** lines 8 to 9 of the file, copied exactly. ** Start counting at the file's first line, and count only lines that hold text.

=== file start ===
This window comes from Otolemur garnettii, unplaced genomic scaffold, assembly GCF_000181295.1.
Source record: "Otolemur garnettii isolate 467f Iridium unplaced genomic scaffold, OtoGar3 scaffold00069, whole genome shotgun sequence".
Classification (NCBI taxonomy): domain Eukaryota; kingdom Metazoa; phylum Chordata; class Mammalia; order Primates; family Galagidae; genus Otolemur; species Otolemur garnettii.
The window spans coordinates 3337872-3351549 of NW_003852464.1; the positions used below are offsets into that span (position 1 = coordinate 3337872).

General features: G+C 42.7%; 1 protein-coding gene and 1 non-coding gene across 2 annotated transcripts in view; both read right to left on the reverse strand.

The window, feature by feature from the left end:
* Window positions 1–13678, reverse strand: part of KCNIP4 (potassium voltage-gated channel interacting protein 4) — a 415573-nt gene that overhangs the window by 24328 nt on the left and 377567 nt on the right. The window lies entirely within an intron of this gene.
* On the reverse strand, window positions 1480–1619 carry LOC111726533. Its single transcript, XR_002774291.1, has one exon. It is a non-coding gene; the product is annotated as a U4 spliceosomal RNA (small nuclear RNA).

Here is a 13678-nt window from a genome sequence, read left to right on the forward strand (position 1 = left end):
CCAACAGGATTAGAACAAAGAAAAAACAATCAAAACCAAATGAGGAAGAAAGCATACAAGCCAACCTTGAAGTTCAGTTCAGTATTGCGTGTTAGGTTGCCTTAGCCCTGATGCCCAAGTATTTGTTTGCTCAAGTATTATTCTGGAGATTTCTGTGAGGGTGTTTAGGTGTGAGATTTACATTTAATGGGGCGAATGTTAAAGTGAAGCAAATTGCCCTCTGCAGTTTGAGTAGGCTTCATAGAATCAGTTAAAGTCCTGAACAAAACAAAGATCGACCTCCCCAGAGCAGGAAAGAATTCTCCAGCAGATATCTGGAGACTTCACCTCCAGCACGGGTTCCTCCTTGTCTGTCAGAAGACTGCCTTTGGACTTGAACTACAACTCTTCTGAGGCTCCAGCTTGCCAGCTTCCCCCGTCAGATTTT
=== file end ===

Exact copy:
* On the reverse strand, window positions 1480–1619 carry LOC111726533. Its single transcript, XR_002774291.1, has one exon. It is a non-coding gene; the product is annotated as a U4 spliceosomal RNA (small nuclear RNA).

Here is a 13678-nt window from a genome sequence, read left to right on the forward strand (position 1 = left end):